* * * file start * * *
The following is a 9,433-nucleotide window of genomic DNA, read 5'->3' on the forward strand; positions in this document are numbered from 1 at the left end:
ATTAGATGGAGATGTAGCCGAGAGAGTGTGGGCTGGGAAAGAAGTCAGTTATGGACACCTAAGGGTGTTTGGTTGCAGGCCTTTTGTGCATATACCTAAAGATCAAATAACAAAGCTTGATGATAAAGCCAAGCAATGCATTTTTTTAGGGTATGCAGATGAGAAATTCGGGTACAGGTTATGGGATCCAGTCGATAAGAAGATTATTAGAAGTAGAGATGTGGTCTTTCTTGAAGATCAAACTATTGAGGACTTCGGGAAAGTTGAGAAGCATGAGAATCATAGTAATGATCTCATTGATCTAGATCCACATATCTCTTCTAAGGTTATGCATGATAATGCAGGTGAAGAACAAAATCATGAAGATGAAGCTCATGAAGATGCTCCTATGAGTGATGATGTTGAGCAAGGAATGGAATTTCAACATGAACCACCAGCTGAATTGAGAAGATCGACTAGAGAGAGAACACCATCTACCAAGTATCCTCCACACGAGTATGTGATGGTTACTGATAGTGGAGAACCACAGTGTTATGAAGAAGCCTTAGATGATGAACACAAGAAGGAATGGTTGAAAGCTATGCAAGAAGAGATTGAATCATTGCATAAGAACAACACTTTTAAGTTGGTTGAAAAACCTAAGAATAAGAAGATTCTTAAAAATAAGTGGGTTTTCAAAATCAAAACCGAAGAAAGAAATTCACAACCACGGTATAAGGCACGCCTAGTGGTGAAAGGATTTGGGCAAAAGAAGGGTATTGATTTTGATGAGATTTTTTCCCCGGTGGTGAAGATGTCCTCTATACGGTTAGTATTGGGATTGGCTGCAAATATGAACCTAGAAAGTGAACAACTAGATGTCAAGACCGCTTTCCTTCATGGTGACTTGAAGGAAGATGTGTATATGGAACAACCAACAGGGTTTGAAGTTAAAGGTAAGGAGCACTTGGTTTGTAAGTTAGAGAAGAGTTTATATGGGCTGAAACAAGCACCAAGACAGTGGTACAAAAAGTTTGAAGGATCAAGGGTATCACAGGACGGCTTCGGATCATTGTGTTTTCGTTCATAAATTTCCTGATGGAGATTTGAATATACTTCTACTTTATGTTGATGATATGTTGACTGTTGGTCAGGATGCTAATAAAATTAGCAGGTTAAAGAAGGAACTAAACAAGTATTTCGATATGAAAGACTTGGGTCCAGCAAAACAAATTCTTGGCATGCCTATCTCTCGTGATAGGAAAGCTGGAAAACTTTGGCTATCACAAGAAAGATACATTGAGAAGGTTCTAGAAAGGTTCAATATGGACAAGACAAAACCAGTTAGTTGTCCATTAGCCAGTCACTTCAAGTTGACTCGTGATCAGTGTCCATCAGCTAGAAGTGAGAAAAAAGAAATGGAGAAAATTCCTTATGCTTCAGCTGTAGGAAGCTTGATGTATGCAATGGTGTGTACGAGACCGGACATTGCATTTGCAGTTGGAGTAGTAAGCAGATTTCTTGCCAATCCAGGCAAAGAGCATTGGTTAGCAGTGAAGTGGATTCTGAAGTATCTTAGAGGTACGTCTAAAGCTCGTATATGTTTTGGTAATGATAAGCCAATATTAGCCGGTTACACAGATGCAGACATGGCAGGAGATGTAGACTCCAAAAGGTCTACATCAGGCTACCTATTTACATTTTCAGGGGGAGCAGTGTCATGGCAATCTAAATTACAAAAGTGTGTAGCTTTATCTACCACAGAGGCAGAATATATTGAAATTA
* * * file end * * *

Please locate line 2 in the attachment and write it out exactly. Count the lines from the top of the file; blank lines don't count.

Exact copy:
ATTAGATGGAGATGTAGCCGAGAGAGTGTGGGCTGGGAAAGAAGTCAGTTATGGACACCTAAGGGTGTTTGGTTGCAGGCCTTTTGTGCATATACCTAAAGATCAAATAACAAAGCTTGATGATAAAGCCAAGCAATGCATTTTTTTAGGGTATGCAGATGAGAAATTCGGGTACAGGTTATGGGATCCAGTCGATAAGAAGATTATTAGAAGTAGAGATGTGGTCTTTCTTGAAGATCAAACTATTGAGGACTTCGGGAAAGTTGAGAAGCATGAGAATCATAGTAATGATCTCATTGATCTAGATCCACATATCTCTTCTAAGGTTATGCATGATAATGCAGGTGAAGAACAAAATCATGAAGATGAAGCTCATGAAGATGCTCCTATGAGTGATGATGTTGAGCAAGGAATGGAATTTCAACATGAACCACCAGCTGAATTGAGAAGATCGACTAGAGAGAGAACACCATCTACCAAGTATCCTCCACACGAGTATGTGATGGTTACTGATAGTGGAGAACCACAGTGTTATGAAGAAGCCTTAGATGATGAACACAAGAAGGAATGGTTGAAAGCTATGCAAGAAGAGATTGAATCATTGCATAAGAACAACACTTTTAAGTTGGTTGAAAAACCTAAGAATAAGAAGATTCTTAAAAATAAGTGGGTTTTCAAAATCAAAACCGAAGAAAGAAATTCACAACCACGGTATAAGGCACGCCTAGTGGTGAAAGGATTTGGGCAAAAGAAGGGTATTGATTTTGATGAGATTTTTTCCCCGGTGGTGAAGATGTCCTCTATACGGTTAGTATTGGGATTGGCTGCAAATATGAACCTAGAAAGTGAACAACTAGATGTCAAGACCGCTTTCCTTCATGGTGACTTGAAGGAAGATGTGTATATGGAACAACCAACAGGGTTTGAAGTTAAAGGTAAGGAGCACTTGGTTTGTAAGTTAGAGAAGAGTTTATATGGGCTGAAACAAGCACCAAGACAGTGGTACAAAAAGTTTGAAGGATCAAGGGTATCACAGGACGGCTTCGGATCATTGTGTTTTCGTTCATAAATTTCCTGATGGAGATTTGAATATACTTCTACTTTATGTTGATGATATGTTGACTGTTGGTCAGGATGCTAATAAAATTAGCAGGTTAAAGAAGGAACTAAACAAGTATTTCGATATGAAAGACTTGGGTCCAGCAAAACAAATTCTTGGCATGCCTATCTCTCGTGATAGGAAAGCTGGAAAACTTTGGCTATCACAAGAAAGATACATTGAGAAGGTTCTAGAAAGGTTCAATATGGACAAGACAAAACCAGTTAGTTGTCCATTAGCCAGTCACTTCAAGTTGACTCGTGATCAGTGTCCATCAGCTAGAAGTGAGAAAAAAGAAATGGAGAAAATTCCTTATGCTTCAGCTGTAGGAAGCTTGATGTATGCAATGGTGTGTACGAGACCGGACATTGCATTTGCAGTTGGAGTAGTAAGCAGATTTCTTGCCAATCCAGGCAAAGAGCATTGGTTAGCAGTGAAGTGGATTCTGAAGTATCTTAGAGGTACGTCTAAAGCTCGTATATGTTTTGGTAATGATAAGCCAATATTAGCCGGTTACACAGATGCAGACATGGCAGGAGATGTAGACTCCAAAAGGTCTACATCAGGCTACCTATTTACATTTTCAGGGGGAGCAGTGTCATGGCAATCTAAATTACAAAAGTGTGTAGCTTTATCTACCACAGAGGCAGAATATATTGAAATTA